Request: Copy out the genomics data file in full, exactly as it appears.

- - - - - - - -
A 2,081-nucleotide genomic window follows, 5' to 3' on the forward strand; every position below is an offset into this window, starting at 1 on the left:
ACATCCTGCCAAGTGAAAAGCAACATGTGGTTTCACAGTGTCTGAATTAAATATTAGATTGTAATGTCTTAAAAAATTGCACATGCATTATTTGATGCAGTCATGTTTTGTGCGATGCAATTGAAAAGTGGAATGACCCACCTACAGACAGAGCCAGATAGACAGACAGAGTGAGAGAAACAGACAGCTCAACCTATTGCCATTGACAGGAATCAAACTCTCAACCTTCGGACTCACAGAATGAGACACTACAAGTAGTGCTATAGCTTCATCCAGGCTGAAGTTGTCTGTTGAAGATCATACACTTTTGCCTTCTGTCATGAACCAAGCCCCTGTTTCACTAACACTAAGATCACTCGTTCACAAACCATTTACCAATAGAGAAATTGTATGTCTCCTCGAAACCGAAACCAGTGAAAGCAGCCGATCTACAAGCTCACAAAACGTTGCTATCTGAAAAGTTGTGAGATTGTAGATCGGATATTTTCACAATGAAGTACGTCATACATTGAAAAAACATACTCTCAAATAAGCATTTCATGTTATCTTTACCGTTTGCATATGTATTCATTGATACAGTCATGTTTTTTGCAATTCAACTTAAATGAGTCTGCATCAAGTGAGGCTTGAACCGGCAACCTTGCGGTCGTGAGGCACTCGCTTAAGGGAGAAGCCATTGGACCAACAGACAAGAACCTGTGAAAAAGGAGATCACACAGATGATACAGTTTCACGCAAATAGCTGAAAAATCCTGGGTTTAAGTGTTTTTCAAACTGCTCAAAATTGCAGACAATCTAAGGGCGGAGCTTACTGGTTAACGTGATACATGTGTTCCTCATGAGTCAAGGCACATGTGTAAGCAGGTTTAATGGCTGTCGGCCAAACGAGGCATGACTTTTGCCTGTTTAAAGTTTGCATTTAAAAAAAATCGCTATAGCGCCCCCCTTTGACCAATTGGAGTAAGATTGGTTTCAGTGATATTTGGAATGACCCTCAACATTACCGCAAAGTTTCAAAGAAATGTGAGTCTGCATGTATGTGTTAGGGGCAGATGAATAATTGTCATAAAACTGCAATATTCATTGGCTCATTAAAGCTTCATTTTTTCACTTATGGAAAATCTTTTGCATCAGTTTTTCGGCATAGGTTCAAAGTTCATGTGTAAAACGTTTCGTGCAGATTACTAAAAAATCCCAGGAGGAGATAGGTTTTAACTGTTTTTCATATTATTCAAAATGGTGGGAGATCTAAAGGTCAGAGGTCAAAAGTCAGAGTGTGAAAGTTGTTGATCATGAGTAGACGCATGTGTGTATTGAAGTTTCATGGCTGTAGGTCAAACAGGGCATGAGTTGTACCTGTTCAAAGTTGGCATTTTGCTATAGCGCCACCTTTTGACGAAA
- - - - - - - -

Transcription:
A 2,081-nucleotide genomic window follows, 5' to 3' on the forward strand; every position below is an offset into this window, starting at 1 on the left:
ACATCCTGCCAAGTGAAAAGCAACATGTGGTTTCACAGTGTCTGAATTAAATATTAGATTGTAATGTCTTAAAAAATTGCACATGCATTATTTGATGCAGTCATGTTTTGTGCGATGCAATTGAAAAGTGGAATGACCCACCTACAGACAGAGCCAGATAGACAGACAGAGTGAGAGAAACAGACAGCTCAACCTATTGCCATTGACAGGAATCAAACTCTCAACCTTCGGACTCACAGAATGAGACACTACAAGTAGTGCTATAGCTTCATCCAGGCTGAAGTTGTCTGTTGAAGATCATACACTTTTGCCTTCTGTCATGAACCAAGCCCCTGTTTCACTAACACTAAGATCACTCGTTCACAAACCATTTACCAATAGAGAAATTGTATGTCTCCTCGAAACCGAAACCAGTGAAAGCAGCCGATCTACAAGCTCACAAAACGTTGCTATCTGAAAAGTTGTGAGATTGTAGATCGGATATTTTCACAATGAAGTACGTCATACATTGAAAAAACATACTCTCAAATAAGCATTTCATGTTATCTTTACCGTTTGCATATGTATTCATTGATACAGTCATGTTTTTTGCAATTCAACTTAAATGAGTCTGCATCAAGTGAGGCTTGAACCGGCAACCTTGCGGTCGTGAGGCACTCGCTTAAGGGAGAAGCCATTGGACCAACAGACAAGAACCTGTGAAAAAGGAGATCACACAGATGATACAGTTTCACGCAAATAGCTGAAAAATCCTGGGTTTAAGTGTTTTTCAAACTGCTCAAAATTGCAGACAATCTAAGGGCGGAGCTTACTGGTTAACGTGATACATGTGTTCCTCATGAGTCAAGGCACATGTGTAAGCAGGTTTAATGGCTGTCGGCCAAACGAGGCATGACTTTTGCCTGTTTAAAGTTTGCATTTAAAAAAAATCGCTATAGCGCCCCCCTTTGACCAATTGGAGTAAGATTGGTTTCAGTGATATTTGGAATGACCCTCAACATTACCGCAAAGTTTCAAAGAAATGTGAGTCTGCATGTATGTGTTAGGGGCAGATGAATAATTGTCATAAAACTGCAATATTCATTGGCTCATTAAAGCTTCATTTTTTCACTTATGGAAAATCTTTTGCATCAGTTTTTCGGCATAGGTTCAAAGTTCATGTGTAAAACGTTTCGTGCAGATTACTAAAAAATCCCAGGAGGAGATAGGTTTTAACTGTTTTTCATATTATTCAAAATGGTGGGAGATCTAAAGGTCAGAGGTCAAAAGTCAGAGTGTGAAAGTTGTTGATCATGAGTAGACGCATGTGTGTATTGAAGTTTCATGGCTGTAGGTCAAACAGGGCATGAGTTGTACCTGTTCAAAGTTGGCATTTTGCTATAGCGCCACCTTTTGACGAAA